The Barefoot Woman (2008): Scholastique Mukasonga


Scholastique Mukasonga’s mother used to tell her daughters that it was their duty to cover her when she died. By shrouding her body in a pagne, the colourful wrapper worn by both women and men, they could preserve decency and allow her soul to safely move on to the next stage of its journey. But Mukasonga was living far away in France when her mother was horrifically murdered, alongside her sisters, brothers, neighbours and friends, in the Rwandan genocide of 1994. Unable to fulfil her mother’s wish, Mukasonga instead pays tribute to her with this extraordinary memoir. It is a celebration of one remarkable woman, but also of all the women whom Mukasonga knew as a girl: the energetic, creative, passionate, devout neighbours who helped an exiled community to maintain its dignity in the face of racial hatred, and who fought to give their children as normal a life as possible in a world where nothing was normal any more. Blessed with a lyrical and eminently readable translation by Jordan Stump, this little slice of vanished Rwandan life might just end up being one of my books of the year.

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The Secret Lives of Baba Segi’s Wives (2010): Lola Shoneyin


I picked this out at the library as part of my plan to read more fiction set in other cultures, and it was certainly illuminating, though I’m not able to judge how far (if at all) it’s exaggerated in regard to the characters’ beliefs, habits and interactions. Set in contemporary Nigeria, it follows the educated young woman Bolanle as she joins the prosperous household of Baba Segi as his fourth wife. Her arrival worsens the already fraught relationships between his existing wives and, ultimately, will destroy the very foundations of this uncomfortable ménage.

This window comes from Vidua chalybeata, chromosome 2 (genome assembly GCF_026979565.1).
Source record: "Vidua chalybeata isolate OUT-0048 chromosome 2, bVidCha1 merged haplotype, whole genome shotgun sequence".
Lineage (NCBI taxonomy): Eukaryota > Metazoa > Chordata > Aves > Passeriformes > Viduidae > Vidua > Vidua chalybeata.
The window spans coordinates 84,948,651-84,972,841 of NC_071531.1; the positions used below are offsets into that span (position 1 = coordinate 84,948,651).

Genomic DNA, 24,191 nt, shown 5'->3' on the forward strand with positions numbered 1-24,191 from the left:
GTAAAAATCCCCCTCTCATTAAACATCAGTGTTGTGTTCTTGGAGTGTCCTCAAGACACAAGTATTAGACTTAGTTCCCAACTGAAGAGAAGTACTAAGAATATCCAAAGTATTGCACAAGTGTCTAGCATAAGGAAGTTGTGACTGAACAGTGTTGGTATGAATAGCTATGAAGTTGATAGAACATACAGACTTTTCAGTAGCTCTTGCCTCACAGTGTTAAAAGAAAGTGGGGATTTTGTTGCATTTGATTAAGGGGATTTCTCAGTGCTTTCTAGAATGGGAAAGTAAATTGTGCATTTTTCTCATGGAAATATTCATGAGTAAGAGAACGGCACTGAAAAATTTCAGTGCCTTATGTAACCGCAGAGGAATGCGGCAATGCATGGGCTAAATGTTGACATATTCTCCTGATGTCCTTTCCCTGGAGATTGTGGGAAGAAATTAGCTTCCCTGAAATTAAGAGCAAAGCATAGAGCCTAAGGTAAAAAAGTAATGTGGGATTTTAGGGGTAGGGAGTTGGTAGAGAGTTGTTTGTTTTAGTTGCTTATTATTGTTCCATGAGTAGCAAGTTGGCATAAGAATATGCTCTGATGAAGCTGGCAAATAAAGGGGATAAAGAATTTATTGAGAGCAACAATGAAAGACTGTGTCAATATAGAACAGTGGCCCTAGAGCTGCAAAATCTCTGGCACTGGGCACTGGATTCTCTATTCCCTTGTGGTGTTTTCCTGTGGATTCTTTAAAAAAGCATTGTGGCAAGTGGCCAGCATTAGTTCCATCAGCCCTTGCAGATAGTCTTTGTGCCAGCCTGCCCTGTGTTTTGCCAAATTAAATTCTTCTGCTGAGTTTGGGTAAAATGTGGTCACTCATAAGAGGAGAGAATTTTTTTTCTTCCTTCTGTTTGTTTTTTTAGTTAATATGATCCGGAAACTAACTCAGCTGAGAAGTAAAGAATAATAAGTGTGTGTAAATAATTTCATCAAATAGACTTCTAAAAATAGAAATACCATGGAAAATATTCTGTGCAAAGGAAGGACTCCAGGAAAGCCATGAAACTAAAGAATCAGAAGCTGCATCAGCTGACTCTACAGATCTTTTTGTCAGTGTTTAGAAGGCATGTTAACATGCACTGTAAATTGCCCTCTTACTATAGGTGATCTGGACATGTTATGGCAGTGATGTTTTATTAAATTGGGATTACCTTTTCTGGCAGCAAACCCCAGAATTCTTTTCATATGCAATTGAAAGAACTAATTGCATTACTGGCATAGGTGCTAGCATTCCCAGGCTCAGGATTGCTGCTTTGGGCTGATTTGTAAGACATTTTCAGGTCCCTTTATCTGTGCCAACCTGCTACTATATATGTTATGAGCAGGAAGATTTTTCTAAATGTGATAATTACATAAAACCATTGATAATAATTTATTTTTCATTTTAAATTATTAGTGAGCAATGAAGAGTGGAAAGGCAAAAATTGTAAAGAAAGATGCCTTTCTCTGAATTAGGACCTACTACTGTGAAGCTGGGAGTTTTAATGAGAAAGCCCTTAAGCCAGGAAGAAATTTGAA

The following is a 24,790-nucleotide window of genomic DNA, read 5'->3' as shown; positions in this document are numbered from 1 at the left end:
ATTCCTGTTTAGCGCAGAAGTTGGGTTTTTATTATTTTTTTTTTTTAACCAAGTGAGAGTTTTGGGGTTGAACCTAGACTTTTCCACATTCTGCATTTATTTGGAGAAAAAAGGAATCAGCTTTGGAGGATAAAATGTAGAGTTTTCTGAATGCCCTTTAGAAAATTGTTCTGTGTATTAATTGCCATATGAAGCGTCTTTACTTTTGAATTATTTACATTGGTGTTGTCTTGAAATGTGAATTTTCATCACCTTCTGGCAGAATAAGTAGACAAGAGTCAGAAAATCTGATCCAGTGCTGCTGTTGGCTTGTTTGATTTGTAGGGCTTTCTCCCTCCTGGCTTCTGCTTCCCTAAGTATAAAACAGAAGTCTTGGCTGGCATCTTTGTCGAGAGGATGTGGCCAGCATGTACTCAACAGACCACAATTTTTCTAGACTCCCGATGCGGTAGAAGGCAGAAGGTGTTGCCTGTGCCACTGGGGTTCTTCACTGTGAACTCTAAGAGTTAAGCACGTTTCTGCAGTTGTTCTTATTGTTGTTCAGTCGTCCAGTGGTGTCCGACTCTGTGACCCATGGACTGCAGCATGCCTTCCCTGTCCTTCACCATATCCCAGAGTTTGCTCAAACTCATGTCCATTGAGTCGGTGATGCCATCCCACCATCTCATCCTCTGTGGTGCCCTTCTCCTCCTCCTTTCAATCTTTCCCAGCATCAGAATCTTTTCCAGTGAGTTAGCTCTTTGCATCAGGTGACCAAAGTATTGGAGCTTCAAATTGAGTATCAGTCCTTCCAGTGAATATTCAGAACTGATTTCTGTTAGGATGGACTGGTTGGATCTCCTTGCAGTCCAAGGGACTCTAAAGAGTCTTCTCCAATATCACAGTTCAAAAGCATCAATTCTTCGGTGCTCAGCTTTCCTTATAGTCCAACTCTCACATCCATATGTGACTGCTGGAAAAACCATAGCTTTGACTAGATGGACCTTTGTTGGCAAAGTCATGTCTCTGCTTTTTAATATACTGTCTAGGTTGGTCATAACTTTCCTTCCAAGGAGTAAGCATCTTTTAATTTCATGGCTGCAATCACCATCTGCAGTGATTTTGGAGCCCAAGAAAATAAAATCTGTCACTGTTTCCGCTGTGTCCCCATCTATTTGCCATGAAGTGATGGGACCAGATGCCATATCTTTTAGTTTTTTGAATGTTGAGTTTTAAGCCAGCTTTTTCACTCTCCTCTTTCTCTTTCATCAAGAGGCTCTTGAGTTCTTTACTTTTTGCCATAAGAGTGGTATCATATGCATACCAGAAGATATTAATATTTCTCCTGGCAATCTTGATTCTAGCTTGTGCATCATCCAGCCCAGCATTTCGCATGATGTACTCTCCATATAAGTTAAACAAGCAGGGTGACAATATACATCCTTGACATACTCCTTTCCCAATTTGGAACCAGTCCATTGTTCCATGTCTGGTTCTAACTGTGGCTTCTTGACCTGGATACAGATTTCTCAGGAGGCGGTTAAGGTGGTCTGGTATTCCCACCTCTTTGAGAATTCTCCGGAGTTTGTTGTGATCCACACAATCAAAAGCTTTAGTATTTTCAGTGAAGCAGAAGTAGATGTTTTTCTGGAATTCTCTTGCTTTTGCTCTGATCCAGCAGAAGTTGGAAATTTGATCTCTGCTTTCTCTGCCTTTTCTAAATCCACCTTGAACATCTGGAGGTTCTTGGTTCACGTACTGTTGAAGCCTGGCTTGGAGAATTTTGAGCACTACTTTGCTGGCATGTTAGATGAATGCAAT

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Lament for the Fallen (2016): Gavin Chait


Again, it was the cover that did it. The eerie face, with its scored lines and sunburst of golden rays, reminded me of an ancient tribal mask. I was intrigued by the apparent disconnect between that and the sci-fi plot summarised on the back of the book. Gavin Chait’s first novel turned out to be quite different from any such novel I’ve read before, and not just for its African setting. While on the one hand it offers a sobering future, in which the planet’s ecology has been ravaged by greed, it also shows seedlings of hope, as people strive, even in the darkest days, to create a better world.

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